Those on rocky ground, hear the Word with joy. They believe for a while, but have no root. When real testing comes they fall away.  Someone could argue you that these are people who never truly believed, but the scripture doesn’t say that.  The phrase fall away, is the Greek word aphistēmi.  It means to depart, go away, or withdraw.  It’s the same word used in text like Luke 13:27, and 1 Timothy 4:1.  Are these true believers who simply walked away from God, or did they never really believe in the first place?  Honestly, I think an argument could be made for either, yet I lean toward a plain and straightforward understanding of the text.  They believed, yet chose to walk away.
The final two description of hearers sound more like believers, one immature, who may believe but does not go on to produce fruit, and another who perseveres and as a result produces a crop.

I’m not sure it’s worth getting hung up over who was truly saved or unsaved in this parable.  The general theme that emerges in the text seems more important to the question of eternal security or conditional security, and that’s found in the final and perhaps most important part of the parable.  Which of all four hearers was saved with no real reservation?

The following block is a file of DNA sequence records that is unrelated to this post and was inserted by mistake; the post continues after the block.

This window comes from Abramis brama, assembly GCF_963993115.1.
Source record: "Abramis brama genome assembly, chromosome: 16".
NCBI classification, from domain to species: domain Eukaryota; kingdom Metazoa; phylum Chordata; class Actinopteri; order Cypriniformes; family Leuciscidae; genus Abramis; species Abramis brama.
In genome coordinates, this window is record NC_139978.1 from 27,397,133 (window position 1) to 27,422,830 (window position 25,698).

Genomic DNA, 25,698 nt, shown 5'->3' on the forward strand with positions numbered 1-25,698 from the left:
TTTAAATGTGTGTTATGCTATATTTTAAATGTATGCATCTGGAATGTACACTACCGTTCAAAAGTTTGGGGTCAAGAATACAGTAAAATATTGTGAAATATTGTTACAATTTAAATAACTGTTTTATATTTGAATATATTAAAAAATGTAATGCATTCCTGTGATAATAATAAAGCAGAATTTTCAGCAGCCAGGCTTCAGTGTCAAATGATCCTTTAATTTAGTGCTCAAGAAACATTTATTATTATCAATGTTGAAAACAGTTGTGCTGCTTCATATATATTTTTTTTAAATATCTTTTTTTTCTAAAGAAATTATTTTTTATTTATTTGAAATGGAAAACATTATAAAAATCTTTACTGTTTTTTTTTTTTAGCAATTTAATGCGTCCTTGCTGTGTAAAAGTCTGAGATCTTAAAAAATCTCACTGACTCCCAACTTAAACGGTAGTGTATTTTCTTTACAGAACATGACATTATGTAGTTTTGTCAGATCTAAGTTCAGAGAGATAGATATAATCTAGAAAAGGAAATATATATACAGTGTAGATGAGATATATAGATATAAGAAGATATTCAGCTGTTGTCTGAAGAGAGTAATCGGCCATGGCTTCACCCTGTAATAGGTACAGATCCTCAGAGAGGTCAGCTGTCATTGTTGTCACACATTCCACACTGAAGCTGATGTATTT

I find conditions there.  “Those with a noble and good heart, who hear the word, retain it, and by persevering produce a crop”.  Yes, they are saved by grace, and no form of salvation rests in their works.  But, as scripture states “No one who lives in him keeps on sinning” (1 John3:16).  We can call that works based salvation or we can call it genuine saving faith.

Two Bible Characters

I won’t spend much time on this section, because I think it’s difficult to argue based on bible characters whether or not someone can lose their salvation.  In addition, it’s even more problematic because most of the bible characters that we know of who walked away from their belief in God, and have a more complete picture of their life are from the Old Testament.  Being that some were under the Old Testament covenant makes it that much more challenging to discern “salvation”.  Nonetheless, it’s worth at least exploring quickly the life of two people who seemed to have walked with the Lord, but then drifted away, with no clear return.